Financial planners counsel their clients on how to best invest, save, and nurture their money. They can advise you on a plan to meet specific financial goals – like readying yourself to buy a home or give you a macro view of your finances and the way your various assets interplay with each other. Some specialize in estate planning or retirement, while others consult on an entire assortment of financial matters.
Anyone can play a financial planner
Anyone can hang out a sign as a financial planner, but that doesn’t make that person an expert. They can also tack on an alphabet of letters following their names, but CFP (certified financial planner) is the most noteworthy credential. A CFP has passed a hard test administered by the “Certified Financial Planner Board of Standards” about the essentials of individual finance. CFPs also must commit to continuing their education on financial matters and ethics courses to maintain their credentials.
The CFP credential is a sign that a potential planner will give good financial advice. Still, even ones who pass the exam may come up short on integrity or skills. As with all things pertaining to your money, be careful in choosing the right planner.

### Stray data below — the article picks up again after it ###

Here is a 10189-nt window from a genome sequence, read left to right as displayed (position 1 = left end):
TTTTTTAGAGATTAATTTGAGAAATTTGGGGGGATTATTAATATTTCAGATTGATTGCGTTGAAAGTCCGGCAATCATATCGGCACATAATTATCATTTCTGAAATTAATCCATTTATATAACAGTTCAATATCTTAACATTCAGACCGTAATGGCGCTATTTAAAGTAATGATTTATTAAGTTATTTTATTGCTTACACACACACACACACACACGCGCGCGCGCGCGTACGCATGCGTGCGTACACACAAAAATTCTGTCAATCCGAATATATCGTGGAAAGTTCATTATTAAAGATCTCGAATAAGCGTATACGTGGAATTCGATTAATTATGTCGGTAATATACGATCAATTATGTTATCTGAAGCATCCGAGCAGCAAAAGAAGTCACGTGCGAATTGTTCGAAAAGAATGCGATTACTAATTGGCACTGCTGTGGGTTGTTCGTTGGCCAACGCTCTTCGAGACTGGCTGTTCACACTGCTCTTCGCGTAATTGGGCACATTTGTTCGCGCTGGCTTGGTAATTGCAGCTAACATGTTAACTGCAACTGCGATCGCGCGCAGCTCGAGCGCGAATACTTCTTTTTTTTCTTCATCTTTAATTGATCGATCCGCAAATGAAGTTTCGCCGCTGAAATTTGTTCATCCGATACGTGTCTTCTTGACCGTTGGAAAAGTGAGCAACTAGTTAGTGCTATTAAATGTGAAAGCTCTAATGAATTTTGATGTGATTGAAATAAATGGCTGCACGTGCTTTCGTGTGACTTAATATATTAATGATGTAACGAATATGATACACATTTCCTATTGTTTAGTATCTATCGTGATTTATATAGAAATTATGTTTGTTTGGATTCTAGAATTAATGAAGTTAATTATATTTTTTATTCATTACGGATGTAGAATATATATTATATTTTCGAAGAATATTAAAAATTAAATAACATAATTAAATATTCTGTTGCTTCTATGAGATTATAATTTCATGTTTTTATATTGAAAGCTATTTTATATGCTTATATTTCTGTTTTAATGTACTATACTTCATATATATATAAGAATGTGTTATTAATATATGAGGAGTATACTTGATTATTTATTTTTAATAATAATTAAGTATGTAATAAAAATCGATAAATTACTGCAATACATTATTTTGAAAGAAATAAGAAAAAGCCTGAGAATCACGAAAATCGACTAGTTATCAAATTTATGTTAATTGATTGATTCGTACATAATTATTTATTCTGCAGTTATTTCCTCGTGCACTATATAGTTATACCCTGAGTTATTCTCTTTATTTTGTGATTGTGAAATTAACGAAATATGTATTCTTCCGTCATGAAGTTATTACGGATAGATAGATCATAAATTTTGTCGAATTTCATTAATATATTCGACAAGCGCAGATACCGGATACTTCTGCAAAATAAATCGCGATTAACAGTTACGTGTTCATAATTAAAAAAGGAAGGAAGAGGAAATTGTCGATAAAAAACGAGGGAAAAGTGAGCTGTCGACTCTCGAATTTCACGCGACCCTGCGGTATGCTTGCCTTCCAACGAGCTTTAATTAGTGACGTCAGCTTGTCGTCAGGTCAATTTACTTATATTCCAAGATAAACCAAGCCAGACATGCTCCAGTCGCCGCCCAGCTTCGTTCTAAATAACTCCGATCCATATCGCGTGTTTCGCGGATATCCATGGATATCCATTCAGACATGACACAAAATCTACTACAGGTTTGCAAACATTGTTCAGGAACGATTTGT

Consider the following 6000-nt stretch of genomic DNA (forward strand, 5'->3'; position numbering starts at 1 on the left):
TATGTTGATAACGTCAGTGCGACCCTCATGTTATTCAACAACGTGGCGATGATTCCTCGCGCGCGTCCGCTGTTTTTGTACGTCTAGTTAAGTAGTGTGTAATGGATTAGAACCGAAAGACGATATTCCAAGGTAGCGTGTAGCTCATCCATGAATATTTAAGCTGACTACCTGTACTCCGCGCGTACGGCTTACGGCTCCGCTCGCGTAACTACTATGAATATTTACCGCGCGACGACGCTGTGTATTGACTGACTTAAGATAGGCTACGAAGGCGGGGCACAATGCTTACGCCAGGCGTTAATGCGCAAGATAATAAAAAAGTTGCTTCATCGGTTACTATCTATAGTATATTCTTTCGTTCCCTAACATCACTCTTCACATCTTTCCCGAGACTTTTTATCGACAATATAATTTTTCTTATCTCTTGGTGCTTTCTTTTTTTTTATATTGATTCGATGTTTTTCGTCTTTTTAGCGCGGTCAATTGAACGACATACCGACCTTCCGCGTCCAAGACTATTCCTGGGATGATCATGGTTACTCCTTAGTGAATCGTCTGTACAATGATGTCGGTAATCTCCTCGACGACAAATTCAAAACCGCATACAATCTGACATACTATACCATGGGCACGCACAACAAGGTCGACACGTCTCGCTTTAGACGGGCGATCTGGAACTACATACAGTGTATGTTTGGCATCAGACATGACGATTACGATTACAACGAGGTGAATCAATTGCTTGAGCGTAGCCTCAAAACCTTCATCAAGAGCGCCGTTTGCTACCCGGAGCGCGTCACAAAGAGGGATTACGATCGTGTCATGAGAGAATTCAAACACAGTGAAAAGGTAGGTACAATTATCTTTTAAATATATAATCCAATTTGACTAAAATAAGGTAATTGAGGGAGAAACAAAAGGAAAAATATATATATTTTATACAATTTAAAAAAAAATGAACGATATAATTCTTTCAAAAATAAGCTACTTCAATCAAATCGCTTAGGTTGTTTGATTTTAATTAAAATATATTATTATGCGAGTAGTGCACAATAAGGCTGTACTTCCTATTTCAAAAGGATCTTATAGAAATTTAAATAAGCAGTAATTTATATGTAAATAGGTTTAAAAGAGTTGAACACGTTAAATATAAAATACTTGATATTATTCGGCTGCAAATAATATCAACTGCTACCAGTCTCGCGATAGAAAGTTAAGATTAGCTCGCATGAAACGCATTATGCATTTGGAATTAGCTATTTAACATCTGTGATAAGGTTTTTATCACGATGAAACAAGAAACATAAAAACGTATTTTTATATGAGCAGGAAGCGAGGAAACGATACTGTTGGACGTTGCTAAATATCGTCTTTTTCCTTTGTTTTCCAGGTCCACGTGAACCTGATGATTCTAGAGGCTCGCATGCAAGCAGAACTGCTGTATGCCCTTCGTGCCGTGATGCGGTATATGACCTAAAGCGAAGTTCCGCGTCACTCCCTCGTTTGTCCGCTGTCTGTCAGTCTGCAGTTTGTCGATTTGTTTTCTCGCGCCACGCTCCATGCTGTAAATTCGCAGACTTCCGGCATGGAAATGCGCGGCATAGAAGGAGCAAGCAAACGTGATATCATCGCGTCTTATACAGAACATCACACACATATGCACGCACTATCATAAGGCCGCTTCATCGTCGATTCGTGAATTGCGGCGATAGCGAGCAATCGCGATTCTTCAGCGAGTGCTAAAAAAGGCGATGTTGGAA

Commissions or hourly rate
Characteristically, financial planners make their living by charging hourly or flat feesor commissions for their services. A commission is a fee that is paid when someone buys or sells stocks or other investments. For many reasons, you might want to dodge financial planners who rely on commissions for their livelihood.
Fee for service
An increasing number of financial planners earn their living only when you pay them a fee for their services. These self-governing financial planners don’t get a cut from fund companies or life insurers. You might pay them a flat fee, such as $1,500, for a financial plan. Or you could pay a yearly fee, often 1% of all your assets—investment, college-savings, retirement and other accounts—they are handling for you. Still others charge by the hour, like lawyers.
Some only work with very rich
You might also come across financial planners who cater solely to the rich and refuse clients having less than $250,000 for investments. But if you live in Tampa, Florida you should consider certified financial planner Tampa.